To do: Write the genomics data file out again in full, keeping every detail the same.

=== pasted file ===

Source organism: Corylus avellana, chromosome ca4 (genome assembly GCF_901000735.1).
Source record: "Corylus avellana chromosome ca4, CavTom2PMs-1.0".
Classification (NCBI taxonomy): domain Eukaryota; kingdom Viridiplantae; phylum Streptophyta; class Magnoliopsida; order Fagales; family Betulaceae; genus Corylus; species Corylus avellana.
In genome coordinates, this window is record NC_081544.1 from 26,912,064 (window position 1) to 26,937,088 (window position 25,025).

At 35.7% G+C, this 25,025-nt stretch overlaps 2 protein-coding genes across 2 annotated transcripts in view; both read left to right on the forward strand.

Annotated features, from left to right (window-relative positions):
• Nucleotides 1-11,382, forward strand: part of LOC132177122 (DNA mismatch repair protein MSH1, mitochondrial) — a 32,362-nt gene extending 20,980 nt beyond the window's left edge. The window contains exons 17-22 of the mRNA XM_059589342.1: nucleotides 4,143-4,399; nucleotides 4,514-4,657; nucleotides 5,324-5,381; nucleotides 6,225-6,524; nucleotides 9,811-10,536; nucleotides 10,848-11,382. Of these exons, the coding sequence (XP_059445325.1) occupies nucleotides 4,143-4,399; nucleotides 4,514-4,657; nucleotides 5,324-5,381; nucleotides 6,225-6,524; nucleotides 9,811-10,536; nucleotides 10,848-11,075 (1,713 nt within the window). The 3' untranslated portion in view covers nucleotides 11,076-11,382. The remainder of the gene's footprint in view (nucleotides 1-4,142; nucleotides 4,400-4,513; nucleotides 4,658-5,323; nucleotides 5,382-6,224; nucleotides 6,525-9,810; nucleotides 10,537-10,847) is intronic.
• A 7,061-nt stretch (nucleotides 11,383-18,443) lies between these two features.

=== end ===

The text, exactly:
Source organism: Corylus avellana, chromosome ca4 (genome assembly GCF_901000735.1).
Source record: "Corylus avellana chromosome ca4, CavTom2PMs-1.0".
Classification (NCBI taxonomy): domain Eukaryota; kingdom Viridiplantae; phylum Streptophyta; class Magnoliopsida; order Fagales; family Betulaceae; genus Corylus; species Corylus avellana.
In genome coordinates, this window is record NC_081544.1 from 26,912,064 (window position 1) to 26,937,088 (window position 25,025).

At 35.7% G+C, this 25,025-nt stretch overlaps 2 protein-coding genes across 2 annotated transcripts in view; both read left to right on the forward strand.

Annotated features, from left to right (window-relative positions):
• Nucleotides 1-11,382, forward strand: part of LOC132177122 (DNA mismatch repair protein MSH1, mitochondrial) — a 32,362-nt gene extending 20,980 nt beyond the window's left edge. The window contains exons 17-22 of the mRNA XM_059589342.1: nucleotides 4,143-4,399; nucleotides 4,514-4,657; nucleotides 5,324-5,381; nucleotides 6,225-6,524; nucleotides 9,811-10,536; nucleotides 10,848-11,382. Of these exons, the coding sequence (XP_059445325.1) occupies nucleotides 4,143-4,399; nucleotides 4,514-4,657; nucleotides 5,324-5,381; nucleotides 6,225-6,524; nucleotides 9,811-10,536; nucleotides 10,848-11,075 (1,713 nt within the window). The 3' untranslated portion in view covers nucleotides 11,076-11,382. The remainder of the gene's footprint in view (nucleotides 1-4,142; nucleotides 4,400-4,513; nucleotides 4,658-5,323; nucleotides 5,382-6,224; nucleotides 6,525-9,810; nucleotides 10,537-10,847) is intronic.
• A 7,061-nt stretch (nucleotides 11,383-18,443) lies between these two features.